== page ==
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editors in the future must continue to build. I have compared also my own notes throughout with those contained in the editions by Nauck and Lahmeyer. These editions have proved not nearly so useful as I expected from their very extensive circulation in Germany. My debts to them are acknowledged, each in its proper place, as are also my obligations to Nägelsbach and other writers on the Latin of Cicero. It may be well for me to state that I have no acquaintance with any English edition of the Laelius. I only heard of Mr Arthur Sidgwick's edition as forthcoming at a time when my own was far advanced.

I expect to have finished by Easter next my edition of the Cato maior (De Senectute). At that point my series of editions of Cicero's works must stop for a time, though I hope to add to it in future years.

JAMES S. REID.

GONVILLE AND CAIUS COLLEGE, CAMBRIDGE,

Christmas, 1878.

INTRODUCTION.

§ 1. Cicero as a writer on Philosophy. It is not necessary to give here any account of the life of Cicero and his labours as a politician and orator, since there are so many sources from which the student may obtain the information?. · We are only now concerned with Cicero as a man of letters; nor have we to do with his whole literary career, but merely with that portion of it which was devoted to the production of his series of works on philosophy, of which the Laelius forms a part

During his early life Cicero had studied with great enthusiasm and success all the learning of the Greeks, particularly in the two departments, then closely connected, or rather scarcely distinguished, of Rhetoric and Philosophy. He not only sought with great avidity the society of learned Greeks at Rome, but spent a considerable time in study at Rhodes and at Athens, which had become not merely the school of Greece'as Thucydides makes Pericles call her, but the school of the civilized world. During the whole of an exceptionally busy public life, Cicero devoted all his spare moments to reading and to the society of the learned. After his exile in 58 and 57 B.C. his part in politics, except for a brief period before his death, was played, and it is at this time that his great period of literary activity begins. In 55 he produced the work De oratore, in 54 the

i The most attractive biography a politician only by accident; his of Cicero in English is that by entire natural bent was towards Mr Forsyth.

literature. See the Introduction * To judge rightly of Cicero, it to my edition of the Academica. must be remembered that he was

De re publica (the characters in which are nearly all mentioned in the Laelius), in 52 the De legibus, all three works on a large scale, and entitled to rank as philosophical, according to ancient ideas? All of them shew his continued acquaintance with the discussions current in his time of problems which would now be recognised as belonging to philosophy.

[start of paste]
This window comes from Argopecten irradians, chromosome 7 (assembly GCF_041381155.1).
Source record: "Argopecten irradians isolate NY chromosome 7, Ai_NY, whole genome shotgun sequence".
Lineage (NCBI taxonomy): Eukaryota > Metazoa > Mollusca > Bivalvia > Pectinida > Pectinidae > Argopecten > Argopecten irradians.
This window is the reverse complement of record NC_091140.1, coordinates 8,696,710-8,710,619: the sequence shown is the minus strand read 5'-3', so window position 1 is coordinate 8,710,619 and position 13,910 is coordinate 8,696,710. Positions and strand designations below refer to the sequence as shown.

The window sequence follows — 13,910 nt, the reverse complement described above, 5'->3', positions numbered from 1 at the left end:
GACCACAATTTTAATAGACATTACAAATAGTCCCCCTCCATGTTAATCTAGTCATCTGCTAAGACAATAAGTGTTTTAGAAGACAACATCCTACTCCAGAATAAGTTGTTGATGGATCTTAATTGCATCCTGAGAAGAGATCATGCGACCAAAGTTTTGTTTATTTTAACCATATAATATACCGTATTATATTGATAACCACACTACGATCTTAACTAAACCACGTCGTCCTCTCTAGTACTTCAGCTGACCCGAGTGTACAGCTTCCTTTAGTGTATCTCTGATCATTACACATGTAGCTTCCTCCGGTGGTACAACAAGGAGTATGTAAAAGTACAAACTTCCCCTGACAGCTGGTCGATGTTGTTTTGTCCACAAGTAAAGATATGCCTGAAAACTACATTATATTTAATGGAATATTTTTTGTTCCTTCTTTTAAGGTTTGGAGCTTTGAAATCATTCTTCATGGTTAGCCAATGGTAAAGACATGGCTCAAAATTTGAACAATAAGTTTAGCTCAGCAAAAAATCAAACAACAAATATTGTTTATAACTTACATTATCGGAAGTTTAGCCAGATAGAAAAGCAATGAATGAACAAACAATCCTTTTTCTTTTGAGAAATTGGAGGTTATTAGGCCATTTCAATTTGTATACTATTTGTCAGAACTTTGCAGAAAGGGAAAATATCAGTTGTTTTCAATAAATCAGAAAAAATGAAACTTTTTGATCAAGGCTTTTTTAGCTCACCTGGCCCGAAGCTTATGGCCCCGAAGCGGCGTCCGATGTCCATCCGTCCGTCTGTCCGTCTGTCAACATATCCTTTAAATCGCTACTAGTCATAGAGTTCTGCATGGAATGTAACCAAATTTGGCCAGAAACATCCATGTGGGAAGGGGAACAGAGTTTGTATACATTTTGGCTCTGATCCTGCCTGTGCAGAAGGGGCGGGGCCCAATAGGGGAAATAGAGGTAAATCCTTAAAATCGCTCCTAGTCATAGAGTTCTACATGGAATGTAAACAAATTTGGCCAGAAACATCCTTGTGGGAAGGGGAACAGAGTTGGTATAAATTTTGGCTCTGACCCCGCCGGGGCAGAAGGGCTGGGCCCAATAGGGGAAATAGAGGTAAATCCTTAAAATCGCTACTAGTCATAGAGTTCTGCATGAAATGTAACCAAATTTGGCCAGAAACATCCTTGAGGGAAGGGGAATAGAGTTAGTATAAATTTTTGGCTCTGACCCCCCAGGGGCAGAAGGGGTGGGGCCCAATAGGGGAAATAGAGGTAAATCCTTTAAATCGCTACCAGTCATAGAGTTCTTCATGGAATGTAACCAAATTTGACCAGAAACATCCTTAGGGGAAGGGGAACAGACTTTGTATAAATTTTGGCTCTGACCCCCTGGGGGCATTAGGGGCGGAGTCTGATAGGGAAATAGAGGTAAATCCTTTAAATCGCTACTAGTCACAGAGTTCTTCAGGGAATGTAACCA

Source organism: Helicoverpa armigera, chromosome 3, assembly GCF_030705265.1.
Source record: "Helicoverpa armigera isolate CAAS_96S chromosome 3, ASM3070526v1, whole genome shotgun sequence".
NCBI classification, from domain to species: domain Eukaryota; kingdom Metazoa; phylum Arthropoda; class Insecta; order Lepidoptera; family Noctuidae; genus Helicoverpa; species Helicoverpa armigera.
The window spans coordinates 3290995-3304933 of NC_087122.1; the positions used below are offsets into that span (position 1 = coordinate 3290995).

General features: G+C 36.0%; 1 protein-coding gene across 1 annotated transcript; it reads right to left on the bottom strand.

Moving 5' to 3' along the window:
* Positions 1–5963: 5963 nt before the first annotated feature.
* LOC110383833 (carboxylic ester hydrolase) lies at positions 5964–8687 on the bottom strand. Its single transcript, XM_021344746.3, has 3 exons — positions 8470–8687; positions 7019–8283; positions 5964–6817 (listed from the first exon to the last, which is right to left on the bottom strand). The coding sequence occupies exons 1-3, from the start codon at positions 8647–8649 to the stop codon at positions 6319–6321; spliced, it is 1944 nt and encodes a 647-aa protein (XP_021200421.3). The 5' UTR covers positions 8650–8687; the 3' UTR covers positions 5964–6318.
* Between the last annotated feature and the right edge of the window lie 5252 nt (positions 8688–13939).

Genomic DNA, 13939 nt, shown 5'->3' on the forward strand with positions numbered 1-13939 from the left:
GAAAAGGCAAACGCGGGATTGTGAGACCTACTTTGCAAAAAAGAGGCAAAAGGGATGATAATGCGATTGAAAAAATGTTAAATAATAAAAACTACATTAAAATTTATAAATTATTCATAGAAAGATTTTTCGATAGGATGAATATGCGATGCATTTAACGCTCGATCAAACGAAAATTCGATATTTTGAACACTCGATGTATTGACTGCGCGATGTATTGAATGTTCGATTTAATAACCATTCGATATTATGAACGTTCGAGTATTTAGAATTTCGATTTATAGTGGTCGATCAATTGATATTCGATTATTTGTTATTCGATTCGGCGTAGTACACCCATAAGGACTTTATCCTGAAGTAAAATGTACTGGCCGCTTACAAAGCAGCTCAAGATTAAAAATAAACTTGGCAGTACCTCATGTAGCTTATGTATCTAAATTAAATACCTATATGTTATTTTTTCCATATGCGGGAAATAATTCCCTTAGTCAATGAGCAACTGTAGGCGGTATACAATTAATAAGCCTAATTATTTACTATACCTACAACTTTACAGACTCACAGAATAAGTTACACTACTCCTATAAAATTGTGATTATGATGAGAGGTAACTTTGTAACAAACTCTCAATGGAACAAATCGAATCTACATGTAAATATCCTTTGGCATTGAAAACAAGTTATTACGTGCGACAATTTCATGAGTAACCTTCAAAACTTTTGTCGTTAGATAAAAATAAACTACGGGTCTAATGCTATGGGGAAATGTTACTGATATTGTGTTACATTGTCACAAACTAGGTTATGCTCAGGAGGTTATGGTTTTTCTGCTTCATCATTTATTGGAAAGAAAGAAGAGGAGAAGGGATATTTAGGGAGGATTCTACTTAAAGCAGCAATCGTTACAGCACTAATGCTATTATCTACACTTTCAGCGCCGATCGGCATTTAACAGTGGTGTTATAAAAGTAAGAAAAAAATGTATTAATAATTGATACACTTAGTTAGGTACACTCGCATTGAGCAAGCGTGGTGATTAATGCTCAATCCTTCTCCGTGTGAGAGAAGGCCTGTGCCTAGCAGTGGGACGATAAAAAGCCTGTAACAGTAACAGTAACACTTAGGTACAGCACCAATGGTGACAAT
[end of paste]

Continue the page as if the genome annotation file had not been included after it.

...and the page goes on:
From 51 to 46 B.C. owing first to his absence in Cilicia, then to the civil troubles, Cicero almost ceased to write. But in the latter year he was reconciled with Caesar, and as the senate and law courts were closed against him on his refusal to compromise his political principles, he betook himself with greater devotion than ever to literature. He began to carry out a great plan for interpreting the best philosophical writings of the Greeks to his cultivated fellow-countrymen. Idleness he felt to be absolutely unendurable and it seemed to him that he could do his country no better service than by conferring on it a philosophical literature of its own. Hitherto those Romans who had studied philosophy at all had studied it in Greek. The only Latin philosophical literature was Epicurean, and putting aside the poem of Lucretius, which had scarcely then become famous, consisted entirely of books rudely written, which had however attained a large circulation?.

Cicero made no claim to originality as a philosopher, or even to an entire and complete acquaintance with every detail of the Greek systems. His usual plan was to take one or two leading Greek works on the subject with which he was dealing, and to represent freely in his own language their subject-matter, introducing episodes and illustrations of his own. We shall presently see how this general plan was carried out in the case of the Laelius.

The first work written in 46 was the Hortensius, or De philosophia, now lost. It was founded on a lost dialogue of Aristotle, and set forth the advantages of studying philosophy. During 1 Almost every branch of learn. 2 Academica, Introd. pp.